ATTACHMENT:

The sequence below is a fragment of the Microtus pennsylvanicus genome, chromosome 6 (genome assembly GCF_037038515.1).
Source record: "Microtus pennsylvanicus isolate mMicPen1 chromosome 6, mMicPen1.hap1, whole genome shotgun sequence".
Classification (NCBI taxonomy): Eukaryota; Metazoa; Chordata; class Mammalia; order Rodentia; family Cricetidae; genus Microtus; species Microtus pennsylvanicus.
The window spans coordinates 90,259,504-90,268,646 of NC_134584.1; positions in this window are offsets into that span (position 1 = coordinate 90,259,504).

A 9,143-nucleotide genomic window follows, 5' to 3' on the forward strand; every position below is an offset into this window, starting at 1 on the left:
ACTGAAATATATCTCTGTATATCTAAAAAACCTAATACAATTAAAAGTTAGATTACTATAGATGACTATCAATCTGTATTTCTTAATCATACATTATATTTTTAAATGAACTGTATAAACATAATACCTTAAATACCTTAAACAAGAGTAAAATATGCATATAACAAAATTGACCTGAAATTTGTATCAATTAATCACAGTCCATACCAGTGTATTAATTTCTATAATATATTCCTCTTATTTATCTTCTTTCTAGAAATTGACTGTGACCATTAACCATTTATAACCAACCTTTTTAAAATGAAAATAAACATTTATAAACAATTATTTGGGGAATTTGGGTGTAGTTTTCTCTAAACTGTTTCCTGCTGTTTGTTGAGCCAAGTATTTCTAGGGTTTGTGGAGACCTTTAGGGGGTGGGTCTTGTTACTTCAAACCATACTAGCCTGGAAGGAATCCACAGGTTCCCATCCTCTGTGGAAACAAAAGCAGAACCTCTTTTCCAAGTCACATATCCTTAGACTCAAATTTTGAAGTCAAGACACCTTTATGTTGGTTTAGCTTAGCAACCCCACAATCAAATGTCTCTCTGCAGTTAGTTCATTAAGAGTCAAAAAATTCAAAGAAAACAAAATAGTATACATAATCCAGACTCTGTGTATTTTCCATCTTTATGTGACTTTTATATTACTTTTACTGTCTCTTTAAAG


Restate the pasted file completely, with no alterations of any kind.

The sequence below is a fragment of the Microtus pennsylvanicus genome, chromosome 6 (genome assembly GCF_037038515.1).
Source record: "Microtus pennsylvanicus isolate mMicPen1 chromosome 6, mMicPen1.hap1, whole genome shotgun sequence".
Classification (NCBI taxonomy): Eukaryota; Metazoa; Chordata; class Mammalia; order Rodentia; family Cricetidae; genus Microtus; species Microtus pennsylvanicus.
The window spans coordinates 90,259,504-90,268,646 of NC_134584.1; positions in this window are offsets into that span (position 1 = coordinate 90,259,504).

A 9,143-nucleotide genomic window follows, 5' to 3' on the forward strand; every position below is an offset into this window, starting at 1 on the left:
ACTGAAATATATCTCTGTATATCTAAAAAACCTAATACAATTAAAAGTTAGATTACTATAGATGACTATCAATCTGTATTTCTTAATCATACATTATATTTTTAAATGAACTGTATAAACATAATACCTTAAATACCTTAAACAAGAGTAAAATATGCATATAACAAAATTGACCTGAAATTTGTATCAATTAATCACAGTCCATACCAGTGTATTAATTTCTATAATATATTCCTCTTATTTATCTTCTTTCTAGAAATTGACTGTGACCATTAACCATTTATAACCAACCTTTTTAAAATGAAAATAAACATTTATAAACAATTATTTGGGGAATTTGGGTGTAGTTTTCTCTAAACTGTTTCCTGCTGTTTGTTGAGCCAAGTATTTCTAGGGTTTGTGGAGACCTTTAGGGGGTGGGTCTTGTTACTTCAAACCATACTAGCCTGGAAGGAATCCACAGGTTCCCATCCTCTGTGGAAACAAAAGCAGAACCTCTTTTCCAAGTCACATATCCTTAGACTCAAATTTTGAAGTCAAGACACCTTTATGTTGGTTTAGCTTAGCAACCCCACAATCAAATGTCTCTCTGCAGTTAGTTCATTAAGAGTCAAAAAATTCAAAGAAAACAAAATAGTATACATAATCCAGACTCTGTGTATTTTCCATCTTTATGTGACTTTTATATTACTTTTACTGTCTCTTTAAAG